But it was under his administration that the words “under God” became part of the Pledge of Allegiance, and he said this when he signed the bill: “”In this way we are reaffirming the transcendence of religious faith in America’s heritage and future; in this way we shall constantly strengthen those spiritual weapons which forever will be our country’s most powerful resource in peace and war.”

                Notice he did not say we are a Christian country or that religion should dominate politics, just that religious faith (without specifying a dominant faith) should be part of the nation’s fabric.  It is an axiom of war that “there are no atheists in foxholes” and chances are pretty good that anyone who takes a bullet is going to cry out for God’s help.  A fellow named James Morrow said this, “’There are no atheists in foxholes’ isn’t an argument against atheism, it’s an argument against foxholes.” 

            The right wing extremists believe that might makes right and that they are on the side of God.  Jesus might have an argument with that concept.  I recall that Jesus said “Blessed are the peacemakers, for they will be called the children of God.” (Or “cheesemakers,” if you’re a Monty Python fan.)  Nothing about warmakers or mongers. 

            Mike Huckabee, that Arkansas Bible banger who would rather make money on Fox News than run for President, has been trying to make the case that Jesus was in favor of war and forget that Sermon on the Mount.  Huckabee is pictured with his arm around his great buddy Chuck Norris.  Now there’s a pair to inspire confidence.  Huckabee is a certified preacher—how can he justify his inflammatory rhetoric with the Golden Rule which, to me, exemplifies what Christianity should be all about.

I am a great fan of Benjamin Franklin, along with Thomas Jefferson, the most monumental thinker among the Founding Fathers.  He said, “All wars are follies, very expensive and very mischievous ones.  In my opinion, there never was a good war or a bad peace.  When will mankind be convinced and agree to settle their difficulties by arbitration?”  We’re still waiting, Mr. Franklin, sir. 

            You could argue that Teddy Roosevelt, a Republican, said, “Walk softly but carry a big stick.”  No argument with that—but the warmongers seem to forget the “walk softly” part of it and thump their cowboy chests and pretend to be John Wayne (who never saw a day in uniform). 

            Bachmann voted “no” at pulling troops from both Afghanistan and Iraq.  Herman Cain, the new darling of the muddled Republicans, said, “Diplomacy must never compromise military might.”  So the hell with you, Mr. Franklin and your idea of diplomacy!  Oddly, another Republican who seems to be too commonsense for the nutjobs on the right, John Huntsman, said, “Bring troops home from Afghanistan. Playing Afghan traffic cop doesn’t serve strategic interest. Boots on the ground: expensive & not critical for security.”

            With an attitude like that he doesn’t stand a chance.  It’s not that all the candidates are raving rocket launchers.  Ron Paul has a long history of mixing commonsense with nonsense.  Contrast this: “Iraq had nothing to do with 9/11; Al Qaeda was not in Iraq,” with this, “Cut $20 billion in Green Zone air conditioning to force troops home.”  It sounds nuts, but then almost everything Michelle Bachmann says sounds nuts.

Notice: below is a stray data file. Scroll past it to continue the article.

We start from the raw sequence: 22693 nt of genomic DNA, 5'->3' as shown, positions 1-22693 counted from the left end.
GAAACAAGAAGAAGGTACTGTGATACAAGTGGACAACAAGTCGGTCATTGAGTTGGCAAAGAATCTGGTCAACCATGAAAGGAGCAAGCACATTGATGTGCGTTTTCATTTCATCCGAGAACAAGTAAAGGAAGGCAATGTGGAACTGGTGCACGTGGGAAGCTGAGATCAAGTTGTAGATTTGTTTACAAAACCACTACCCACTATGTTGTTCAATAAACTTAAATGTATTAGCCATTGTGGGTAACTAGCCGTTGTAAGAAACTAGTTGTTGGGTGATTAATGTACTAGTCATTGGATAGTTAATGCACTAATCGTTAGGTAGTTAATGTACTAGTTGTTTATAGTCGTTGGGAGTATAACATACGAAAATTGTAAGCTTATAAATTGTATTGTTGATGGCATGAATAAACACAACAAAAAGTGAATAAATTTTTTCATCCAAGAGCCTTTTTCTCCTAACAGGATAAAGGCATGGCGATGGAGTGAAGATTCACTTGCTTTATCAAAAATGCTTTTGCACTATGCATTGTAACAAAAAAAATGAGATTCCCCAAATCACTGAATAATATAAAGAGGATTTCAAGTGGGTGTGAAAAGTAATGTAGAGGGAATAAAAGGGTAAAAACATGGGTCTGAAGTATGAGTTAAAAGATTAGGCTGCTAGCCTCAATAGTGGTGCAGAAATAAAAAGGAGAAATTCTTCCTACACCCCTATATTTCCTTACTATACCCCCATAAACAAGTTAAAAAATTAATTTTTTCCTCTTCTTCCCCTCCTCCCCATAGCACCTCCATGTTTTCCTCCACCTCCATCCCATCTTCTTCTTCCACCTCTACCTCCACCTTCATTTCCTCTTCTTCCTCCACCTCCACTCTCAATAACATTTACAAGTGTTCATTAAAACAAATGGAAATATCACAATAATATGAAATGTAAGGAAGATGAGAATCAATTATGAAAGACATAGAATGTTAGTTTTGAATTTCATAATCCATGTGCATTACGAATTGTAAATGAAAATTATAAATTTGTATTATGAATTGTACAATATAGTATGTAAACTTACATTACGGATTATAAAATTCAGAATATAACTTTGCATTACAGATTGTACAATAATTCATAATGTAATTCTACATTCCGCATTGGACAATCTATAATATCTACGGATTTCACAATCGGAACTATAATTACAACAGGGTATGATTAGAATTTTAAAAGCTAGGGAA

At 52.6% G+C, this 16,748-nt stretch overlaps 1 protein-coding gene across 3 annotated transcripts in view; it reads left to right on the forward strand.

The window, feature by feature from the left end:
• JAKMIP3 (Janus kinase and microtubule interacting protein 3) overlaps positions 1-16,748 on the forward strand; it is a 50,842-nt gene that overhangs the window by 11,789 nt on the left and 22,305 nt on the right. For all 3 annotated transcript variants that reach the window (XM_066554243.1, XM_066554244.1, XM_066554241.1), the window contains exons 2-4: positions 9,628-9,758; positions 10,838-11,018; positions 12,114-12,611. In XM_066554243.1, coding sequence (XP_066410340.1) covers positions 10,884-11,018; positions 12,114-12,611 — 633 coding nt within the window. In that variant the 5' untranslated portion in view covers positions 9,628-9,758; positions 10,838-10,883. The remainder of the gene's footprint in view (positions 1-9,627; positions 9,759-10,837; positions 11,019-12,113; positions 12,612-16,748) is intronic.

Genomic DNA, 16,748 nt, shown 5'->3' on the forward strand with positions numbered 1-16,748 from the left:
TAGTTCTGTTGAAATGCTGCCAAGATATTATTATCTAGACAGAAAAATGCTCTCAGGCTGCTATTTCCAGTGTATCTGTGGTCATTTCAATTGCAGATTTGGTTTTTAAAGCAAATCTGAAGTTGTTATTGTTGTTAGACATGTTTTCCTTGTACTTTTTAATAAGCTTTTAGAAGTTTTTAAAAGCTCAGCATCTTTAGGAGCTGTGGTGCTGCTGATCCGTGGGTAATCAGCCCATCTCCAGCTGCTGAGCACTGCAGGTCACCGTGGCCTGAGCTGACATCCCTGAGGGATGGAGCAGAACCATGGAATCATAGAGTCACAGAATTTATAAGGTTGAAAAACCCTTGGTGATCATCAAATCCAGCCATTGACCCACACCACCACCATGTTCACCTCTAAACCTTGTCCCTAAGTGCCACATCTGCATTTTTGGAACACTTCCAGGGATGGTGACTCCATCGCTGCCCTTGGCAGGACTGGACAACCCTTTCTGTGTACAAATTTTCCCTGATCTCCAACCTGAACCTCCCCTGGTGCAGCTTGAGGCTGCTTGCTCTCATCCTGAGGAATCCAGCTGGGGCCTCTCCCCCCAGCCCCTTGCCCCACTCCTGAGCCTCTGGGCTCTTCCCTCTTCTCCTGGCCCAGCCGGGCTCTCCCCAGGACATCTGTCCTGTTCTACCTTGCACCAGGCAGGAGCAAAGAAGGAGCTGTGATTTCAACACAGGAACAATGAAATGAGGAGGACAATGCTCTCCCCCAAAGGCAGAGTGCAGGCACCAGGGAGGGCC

Mitt Romney’s record is like Missouri weather—wait a couple of minutes and it will change.  In June, 2011, he said, “We should withdraw from Afghanistan after 2012.”  Two months later, he said, “Stay in Afghanistan until our generals say to leave.” 

                Two of the most ardent supporters of our Middle East follies have been Joe Biden and Hillary Clinton, dragging Obama along behind them like a child’s sled on bare ground.  So the war enthusiasts aren’t all on the right hand side.  Newt Gingrich, that antique from yesteryear, occasionally speaks with more intelligence than the supposed and accused Peaceniks on the Democratic side: “Get out of Arab region rapidly; make new strategy.”  And, “Iraq policy is a mess.”  Who could argue with that.  But, like Romney, he wanders all over the policy landscape looking for magic bullets.

                When you boil down the whole argument on war/no war you come to a decision: do we judge our wars by what is perceived gain for the nation, or do we weigh the cost against the lives that are lost?  What have we gained in Iraq and Afghanistan, compared to more than 4,000 American lives lost and God only knows how many citizens of those countries?  We were not directly attacked as was the case with World War Two.  We didn’t even have a “provocation” as happened to precipitate the Spanish-Amerian War or to involve us in World War One.  Instead we’ve embarked on a series of wars since 1945 where the most appropriate reflection should be What the hell were we thinking!

                We toppled a dictator in Iraq, but installed a corrupt and ineffective substitute.  And the world is filled with dictators.  Who’s next?  North Korea?  We went down that slippery slope once and it cost 50,000  American lives.  We chased a dreadful theocratic gang of fanatics from Afghanistan into the hills of Pakistan, but have we defeated them?  Doesn’t look like it, judging from the headlines.  Al Qaeda still is a terrorist act waiting to happen.  As long as there are religious fanatics there will be 9/11s.  As long as crazy people are willing to commit suicide to kill others, they will. 

                Is it worth our freedom as citizens of the greatest nation ever to give up those freedoms (think Patriot Act)?  Might be time for everyone to go back and read the kid story about Chicken Little.